Are You Using the Appropriate Rep Schemes?

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Are You Using The Appropriate Rep Scheme?

In this post I will be addressing proper repetition and set ranges specific to your goals. If you are constantly doing 3 sets of 10 or 4 sets of 12 for each exercise, you are missing out on some serious gains. Rep schemes should not be linear. It is important to use a variety of rep schemes throughout your workout to maximize your fitness goals. I will break it down into 5 categories. Stabilization, muscle endurance, power, strength, and hypertrophy. Stabilization is a critical component in building a solid foundation for fitness. Stabilization focuses on strengthening the ligaments and tendons that support your joints as well as training your CNS (central nervous system) to activate the correct muscles at the correct time. Due to the high demand on your CNS, it is best to keep your sets in the 1-3 range and your repetitions in the 6-12 range. Some example of this include 3×6, 2×12, or 4×5.

Muscle endurance is the muscles ability to work under tension for a prolonged period of time. This should be a high priority when training for any functional fitness goal. The key is to keep your repetitions high and your rest periods low. The less time between sets, the better you can effectively train your muscles to recover quickly. Some examples of rep schemes for muscle endurance include 2×25, 3×20, and 4×15 with rest periods in the 20-60 second range. Power is your body’s ability to produce maximal force output in the shortest time possible. This includes your plyometric training and can also be utilized in strength training by pushing or pulling weight with maximal force. I would recommend keeping the weight in to 50-80% range of your 1RM (1 rep max). Due to the high demand on your CNS you should keep repetitions in the 2-5 range. Some examples include 3×2, 5×2, and 4×3.Strength is the ability of the neuromuscular system to overcome maximal resistance.

The best way to increase strength is through percentage based lifting. This means you need to determine your 1 rep max (1RM) for the specific lift you are performing. You will then train a specific percentage of that lift in an appropriate rep scheme. I recommend training 70-90% of your 1RM and increasing the percentage every week for 4-6 weeks. Repetitions should be kept in the 3-6 range with sets ranging from 3-7. Some of favorite rep schemes for strength training include 4×6, 5×5, and 7×3.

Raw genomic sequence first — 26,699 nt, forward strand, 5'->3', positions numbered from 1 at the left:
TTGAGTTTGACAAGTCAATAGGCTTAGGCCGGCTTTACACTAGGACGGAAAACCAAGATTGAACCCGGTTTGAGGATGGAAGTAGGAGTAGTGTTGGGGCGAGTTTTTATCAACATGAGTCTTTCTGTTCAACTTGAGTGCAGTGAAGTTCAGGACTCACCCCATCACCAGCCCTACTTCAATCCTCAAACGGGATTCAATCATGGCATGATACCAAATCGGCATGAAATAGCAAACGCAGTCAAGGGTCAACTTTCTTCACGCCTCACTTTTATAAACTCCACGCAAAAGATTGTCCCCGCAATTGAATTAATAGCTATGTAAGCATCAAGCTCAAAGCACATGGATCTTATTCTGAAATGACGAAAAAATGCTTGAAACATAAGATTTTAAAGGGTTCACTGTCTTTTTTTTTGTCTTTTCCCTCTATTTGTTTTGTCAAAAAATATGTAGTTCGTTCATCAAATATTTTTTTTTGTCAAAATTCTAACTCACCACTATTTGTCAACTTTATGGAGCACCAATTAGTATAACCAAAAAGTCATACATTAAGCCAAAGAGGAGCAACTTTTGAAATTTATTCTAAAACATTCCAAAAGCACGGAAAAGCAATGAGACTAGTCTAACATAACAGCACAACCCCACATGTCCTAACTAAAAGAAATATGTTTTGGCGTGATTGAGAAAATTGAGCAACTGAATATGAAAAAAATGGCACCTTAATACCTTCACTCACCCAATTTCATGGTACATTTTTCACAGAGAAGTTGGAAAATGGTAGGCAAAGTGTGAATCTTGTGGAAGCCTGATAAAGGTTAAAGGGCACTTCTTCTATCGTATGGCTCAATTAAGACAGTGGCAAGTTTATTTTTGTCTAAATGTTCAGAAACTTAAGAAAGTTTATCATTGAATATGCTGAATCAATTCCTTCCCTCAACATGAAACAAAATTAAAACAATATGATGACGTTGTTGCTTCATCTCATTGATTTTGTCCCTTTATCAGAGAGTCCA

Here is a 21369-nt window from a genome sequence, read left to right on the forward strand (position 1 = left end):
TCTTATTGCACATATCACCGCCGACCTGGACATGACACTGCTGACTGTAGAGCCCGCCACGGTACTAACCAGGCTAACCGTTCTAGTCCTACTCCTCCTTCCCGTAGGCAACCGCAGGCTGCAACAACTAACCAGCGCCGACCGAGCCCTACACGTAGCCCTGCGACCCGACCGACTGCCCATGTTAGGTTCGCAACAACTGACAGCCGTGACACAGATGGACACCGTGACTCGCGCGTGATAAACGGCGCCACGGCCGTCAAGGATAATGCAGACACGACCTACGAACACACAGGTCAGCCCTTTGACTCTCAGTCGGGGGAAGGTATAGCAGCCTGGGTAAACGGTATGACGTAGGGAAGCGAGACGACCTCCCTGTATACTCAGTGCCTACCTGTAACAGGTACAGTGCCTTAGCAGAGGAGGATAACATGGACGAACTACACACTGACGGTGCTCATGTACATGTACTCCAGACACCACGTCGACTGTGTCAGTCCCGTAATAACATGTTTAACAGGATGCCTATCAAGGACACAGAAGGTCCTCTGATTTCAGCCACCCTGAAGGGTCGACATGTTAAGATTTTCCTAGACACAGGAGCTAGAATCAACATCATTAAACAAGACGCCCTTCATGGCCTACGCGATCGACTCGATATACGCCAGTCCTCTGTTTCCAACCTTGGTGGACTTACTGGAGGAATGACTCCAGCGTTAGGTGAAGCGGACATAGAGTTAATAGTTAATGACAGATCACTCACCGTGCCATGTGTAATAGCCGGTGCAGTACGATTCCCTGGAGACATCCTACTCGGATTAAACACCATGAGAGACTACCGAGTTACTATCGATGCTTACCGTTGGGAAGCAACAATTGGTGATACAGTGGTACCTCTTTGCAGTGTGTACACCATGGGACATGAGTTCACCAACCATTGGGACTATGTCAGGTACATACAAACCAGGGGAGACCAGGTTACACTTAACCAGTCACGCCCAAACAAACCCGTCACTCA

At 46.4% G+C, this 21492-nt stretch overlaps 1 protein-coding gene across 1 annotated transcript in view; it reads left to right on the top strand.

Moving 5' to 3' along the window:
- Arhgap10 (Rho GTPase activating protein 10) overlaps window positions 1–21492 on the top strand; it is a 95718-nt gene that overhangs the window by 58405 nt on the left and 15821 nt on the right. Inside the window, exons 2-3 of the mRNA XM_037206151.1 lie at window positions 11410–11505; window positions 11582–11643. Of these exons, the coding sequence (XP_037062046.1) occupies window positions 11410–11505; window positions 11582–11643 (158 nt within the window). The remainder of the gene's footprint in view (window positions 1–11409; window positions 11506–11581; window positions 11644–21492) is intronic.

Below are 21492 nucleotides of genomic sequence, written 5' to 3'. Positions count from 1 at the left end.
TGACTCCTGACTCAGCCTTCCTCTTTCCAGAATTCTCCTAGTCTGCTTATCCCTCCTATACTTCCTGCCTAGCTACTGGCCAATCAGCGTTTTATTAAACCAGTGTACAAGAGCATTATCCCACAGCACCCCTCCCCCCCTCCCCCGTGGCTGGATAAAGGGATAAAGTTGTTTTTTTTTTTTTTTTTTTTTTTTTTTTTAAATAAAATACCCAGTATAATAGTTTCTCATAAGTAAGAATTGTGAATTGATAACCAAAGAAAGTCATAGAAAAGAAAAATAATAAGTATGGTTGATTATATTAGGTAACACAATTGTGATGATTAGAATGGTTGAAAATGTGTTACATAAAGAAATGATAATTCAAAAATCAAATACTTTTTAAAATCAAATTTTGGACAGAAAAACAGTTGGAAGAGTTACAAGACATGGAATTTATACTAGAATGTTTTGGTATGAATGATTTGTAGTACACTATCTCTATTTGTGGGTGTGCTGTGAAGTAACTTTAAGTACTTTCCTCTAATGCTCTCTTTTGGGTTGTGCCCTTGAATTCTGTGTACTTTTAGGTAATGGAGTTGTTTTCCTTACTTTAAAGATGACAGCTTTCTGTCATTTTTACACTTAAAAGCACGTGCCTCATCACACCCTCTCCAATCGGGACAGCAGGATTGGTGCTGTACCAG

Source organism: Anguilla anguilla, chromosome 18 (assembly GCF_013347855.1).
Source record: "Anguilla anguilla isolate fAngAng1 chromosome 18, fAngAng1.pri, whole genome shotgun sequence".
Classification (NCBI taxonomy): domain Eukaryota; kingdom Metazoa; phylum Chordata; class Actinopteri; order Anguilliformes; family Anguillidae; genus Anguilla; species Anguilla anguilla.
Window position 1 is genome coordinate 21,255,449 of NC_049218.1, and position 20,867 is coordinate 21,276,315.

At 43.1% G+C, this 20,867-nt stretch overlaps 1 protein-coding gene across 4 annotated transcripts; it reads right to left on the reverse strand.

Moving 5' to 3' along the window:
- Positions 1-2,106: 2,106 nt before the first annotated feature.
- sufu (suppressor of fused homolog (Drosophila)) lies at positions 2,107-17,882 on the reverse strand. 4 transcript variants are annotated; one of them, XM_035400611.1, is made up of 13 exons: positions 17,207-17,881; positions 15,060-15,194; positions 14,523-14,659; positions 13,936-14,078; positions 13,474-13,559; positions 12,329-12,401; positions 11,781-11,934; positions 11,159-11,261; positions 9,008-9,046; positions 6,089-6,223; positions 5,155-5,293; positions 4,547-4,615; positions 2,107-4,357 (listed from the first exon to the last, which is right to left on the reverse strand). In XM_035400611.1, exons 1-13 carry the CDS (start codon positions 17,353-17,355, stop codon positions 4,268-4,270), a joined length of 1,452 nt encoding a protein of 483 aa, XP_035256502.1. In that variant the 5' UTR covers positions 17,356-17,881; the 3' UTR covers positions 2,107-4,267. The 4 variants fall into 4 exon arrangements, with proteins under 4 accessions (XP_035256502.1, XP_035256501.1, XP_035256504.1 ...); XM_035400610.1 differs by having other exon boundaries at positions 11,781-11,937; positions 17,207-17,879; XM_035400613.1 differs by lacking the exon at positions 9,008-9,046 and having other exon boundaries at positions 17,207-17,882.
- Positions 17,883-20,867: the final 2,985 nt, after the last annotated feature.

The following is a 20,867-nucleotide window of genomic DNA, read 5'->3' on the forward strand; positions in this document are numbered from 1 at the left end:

Finally, we have hypertrophy. Hypertrophy is the overall size of skeletal muscles thus to train hypertrophy simply means you are training to make your muscles grow. This will not necessarily translate to strength, power, and/or function. Rep ranges for hypertrophy are best kept in the 8-15 range with sets ranging from 2-4. You should choose a weight that allows you to complete all reps with the last 2-3 reps bringing you to or near failure. Reaching failure has not been proven to add any additional benefit as coming with 1-2 reps of failure. Drop sets however, have been shown to increase hypertrophy when used appropriately. Some of the most common rep schemes for hypertrophy include 3×10, 4×12, and 3×15.

In conclusion, choosing the correct rep scheme for your goal will make a huge impact in the effectiveness of your training. You should train multiple disciplines in a single work out so long as you are using them in correct order. An example of this would be to train power and/or strength at the beginning of your workout since it places a higher demand on your CNS. A good workout program should compliment your lifestyle and be tailored to your abilities. Be sure to train smart, train hard, and as always, NO EXCUSES!

About Hunter Ortuno

As a career firefighter, I know the importance of maintaining a high level of physical fitness. I demonstrate this both in my job and in my lifestyle. Fitness has been a passion of mine for over a decade which is why I also decided to become a personal trainer. Once I started working 1-on-1 with clients in a gym, I became addicted to watching them get results and reach their goals.

My mission is to provide athletes with all of the tools necessary to reach their fitness goals. I do this by creating fitness programs designed to help you reach your full athletic potential.

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This post was used with the permission of Ortuno Tactical Fitness and the original article can be found at:

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